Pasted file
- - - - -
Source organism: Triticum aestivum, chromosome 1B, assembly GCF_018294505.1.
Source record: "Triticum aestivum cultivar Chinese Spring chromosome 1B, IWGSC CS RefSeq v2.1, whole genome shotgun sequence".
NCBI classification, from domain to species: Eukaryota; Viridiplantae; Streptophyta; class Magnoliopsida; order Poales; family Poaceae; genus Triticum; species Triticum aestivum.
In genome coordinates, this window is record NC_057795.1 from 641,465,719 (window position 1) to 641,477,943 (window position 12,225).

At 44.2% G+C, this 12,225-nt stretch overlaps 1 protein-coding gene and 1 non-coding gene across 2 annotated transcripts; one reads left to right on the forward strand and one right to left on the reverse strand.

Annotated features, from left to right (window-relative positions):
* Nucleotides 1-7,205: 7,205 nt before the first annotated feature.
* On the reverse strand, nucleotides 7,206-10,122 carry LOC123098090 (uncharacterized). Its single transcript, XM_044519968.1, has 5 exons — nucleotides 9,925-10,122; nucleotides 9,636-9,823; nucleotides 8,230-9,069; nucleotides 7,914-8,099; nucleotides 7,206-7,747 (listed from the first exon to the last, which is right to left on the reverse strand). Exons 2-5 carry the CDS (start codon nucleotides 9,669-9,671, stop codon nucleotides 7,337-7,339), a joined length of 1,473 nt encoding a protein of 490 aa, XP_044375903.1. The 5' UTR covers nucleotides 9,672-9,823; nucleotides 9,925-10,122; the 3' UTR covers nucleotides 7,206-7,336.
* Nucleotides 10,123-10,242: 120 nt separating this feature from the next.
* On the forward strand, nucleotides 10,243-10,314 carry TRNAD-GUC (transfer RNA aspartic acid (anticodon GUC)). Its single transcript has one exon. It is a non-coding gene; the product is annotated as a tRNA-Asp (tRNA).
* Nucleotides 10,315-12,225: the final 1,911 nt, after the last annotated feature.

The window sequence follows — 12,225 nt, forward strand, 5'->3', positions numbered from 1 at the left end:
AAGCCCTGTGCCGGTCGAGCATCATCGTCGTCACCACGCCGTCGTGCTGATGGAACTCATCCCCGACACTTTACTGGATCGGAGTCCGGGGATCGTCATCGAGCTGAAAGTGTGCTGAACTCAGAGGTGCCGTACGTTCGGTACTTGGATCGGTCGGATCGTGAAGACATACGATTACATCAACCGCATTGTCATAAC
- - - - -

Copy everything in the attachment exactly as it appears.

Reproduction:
Source organism: Triticum aestivum, chromosome 1B, assembly GCF_018294505.1.
Source record: "Triticum aestivum cultivar Chinese Spring chromosome 1B, IWGSC CS RefSeq v2.1, whole genome shotgun sequence".
NCBI classification, from domain to species: Eukaryota; Viridiplantae; Streptophyta; class Magnoliopsida; order Poales; family Poaceae; genus Triticum; species Triticum aestivum.
In genome coordinates, this window is record NC_057795.1 from 641,465,719 (window position 1) to 641,477,943 (window position 12,225).

At 44.2% G+C, this 12,225-nt stretch overlaps 1 protein-coding gene and 1 non-coding gene across 2 annotated transcripts; one reads left to right on the forward strand and one right to left on the reverse strand.

Annotated features, from left to right (window-relative positions):
* Nucleotides 1-7,205: 7,205 nt before the first annotated feature.
* On the reverse strand, nucleotides 7,206-10,122 carry LOC123098090 (uncharacterized). Its single transcript, XM_044519968.1, has 5 exons — nucleotides 9,925-10,122; nucleotides 9,636-9,823; nucleotides 8,230-9,069; nucleotides 7,914-8,099; nucleotides 7,206-7,747 (listed from the first exon to the last, which is right to left on the reverse strand). Exons 2-5 carry the CDS (start codon nucleotides 9,669-9,671, stop codon nucleotides 7,337-7,339), a joined length of 1,473 nt encoding a protein of 490 aa, XP_044375903.1. The 5' UTR covers nucleotides 9,672-9,823; nucleotides 9,925-10,122; the 3' UTR covers nucleotides 7,206-7,336.
* Nucleotides 10,123-10,242: 120 nt separating this feature from the next.
* On the forward strand, nucleotides 10,243-10,314 carry TRNAD-GUC (transfer RNA aspartic acid (anticodon GUC)). Its single transcript has one exon. It is a non-coding gene; the product is annotated as a tRNA-Asp (tRNA).
* Nucleotides 10,315-12,225: the final 1,911 nt, after the last annotated feature.

The window sequence follows — 12,225 nt, forward strand, 5'->3', positions numbered from 1 at the left end:
AAGCCCTGTGCCGGTCGAGCATCATCGTCGTCACCACGCCGTCGTGCTGATGGAACTCATCCCCGACACTTTACTGGATCGGAGTCCGGGGATCGTCATCGAGCTGAAAGTGTGCTGAACTCAGAGGTGCCGTACGTTCGGTACTTGGATCGGTCGGATCGTGAAGACATACGATTACATCAACCGCATTGTCATAAC